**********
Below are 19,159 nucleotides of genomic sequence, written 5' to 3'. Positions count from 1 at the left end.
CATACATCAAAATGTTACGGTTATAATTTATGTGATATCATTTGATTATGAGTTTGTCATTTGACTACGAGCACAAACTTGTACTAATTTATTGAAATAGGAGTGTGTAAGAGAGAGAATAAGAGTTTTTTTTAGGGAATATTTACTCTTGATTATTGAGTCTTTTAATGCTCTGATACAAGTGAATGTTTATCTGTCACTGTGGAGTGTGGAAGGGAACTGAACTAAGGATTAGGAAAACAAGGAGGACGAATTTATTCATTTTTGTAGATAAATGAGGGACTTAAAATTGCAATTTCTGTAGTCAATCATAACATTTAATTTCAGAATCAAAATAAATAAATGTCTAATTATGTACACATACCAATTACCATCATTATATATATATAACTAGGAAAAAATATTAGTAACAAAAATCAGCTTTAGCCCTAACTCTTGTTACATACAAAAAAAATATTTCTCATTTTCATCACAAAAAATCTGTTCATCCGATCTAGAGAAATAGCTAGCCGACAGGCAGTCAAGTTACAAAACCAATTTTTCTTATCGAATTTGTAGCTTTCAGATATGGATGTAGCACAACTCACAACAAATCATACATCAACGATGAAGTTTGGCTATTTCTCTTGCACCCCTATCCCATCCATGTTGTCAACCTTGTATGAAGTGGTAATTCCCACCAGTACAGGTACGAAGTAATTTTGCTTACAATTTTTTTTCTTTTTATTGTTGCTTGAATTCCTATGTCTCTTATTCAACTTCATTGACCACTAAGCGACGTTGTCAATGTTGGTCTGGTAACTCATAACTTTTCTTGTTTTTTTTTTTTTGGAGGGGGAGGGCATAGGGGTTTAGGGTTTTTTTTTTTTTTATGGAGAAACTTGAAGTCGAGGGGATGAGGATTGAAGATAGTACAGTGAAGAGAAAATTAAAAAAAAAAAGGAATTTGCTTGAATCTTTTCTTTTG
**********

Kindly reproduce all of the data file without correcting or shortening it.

Below are 19,159 nucleotides of genomic sequence, written 5' to 3'. Positions count from 1 at the left end.
CATACATCAAAATGTTACGGTTATAATTTATGTGATATCATTTGATTATGAGTTTGTCATTTGACTACGAGCACAAACTTGTACTAATTTATTGAAATAGGAGTGTGTAAGAGAGAGAATAAGAGTTTTTTTTAGGGAATATTTACTCTTGATTATTGAGTCTTTTAATGCTCTGATACAAGTGAATGTTTATCTGTCACTGTGGAGTGTGGAAGGGAACTGAACTAAGGATTAGGAAAACAAGGAGGACGAATTTATTCATTTTTGTAGATAAATGAGGGACTTAAAATTGCAATTTCTGTAGTCAATCATAACATTTAATTTCAGAATCAAAATAAATAAATGTCTAATTATGTACACATACCAATTACCATCATTATATATATATAACTAGGAAAAAATATTAGTAACAAAAATCAGCTTTAGCCCTAACTCTTGTTACATACAAAAAAAATATTTCTCATTTTCATCACAAAAAATCTGTTCATCCGATCTAGAGAAATAGCTAGCCGACAGGCAGTCAAGTTACAAAACCAATTTTTCTTATCGAATTTGTAGCTTTCAGATATGGATGTAGCACAACTCACAACAAATCATACATCAACGATGAAGTTTGGCTATTTCTCTTGCACCCCTATCCCATCCATGTTGTCAACCTTGTATGAAGTGGTAATTCCCACCAGTACAGGTACGAAGTAATTTTGCTTACAATTTTTTTTCTTTTTATTGTTGCTTGAATTCCTATGTCTCTTATTCAACTTCATTGACCACTAAGCGACGTTGTCAATGTTGGTCTGGTAACTCATAACTTTTCTTGTTTTTTTTTTTTTGGAGGGGGAGGGCATAGGGGTTTAGGGTTTTTTTTTTTTTTATGGAGAAACTTGAAGTCGAGGGGATGAGGATTGAAGATAGTACAGTGAAGAGAAAATTAAAAAAAAAAAGGAATTTGCTTGAATCTTTTCTTTTG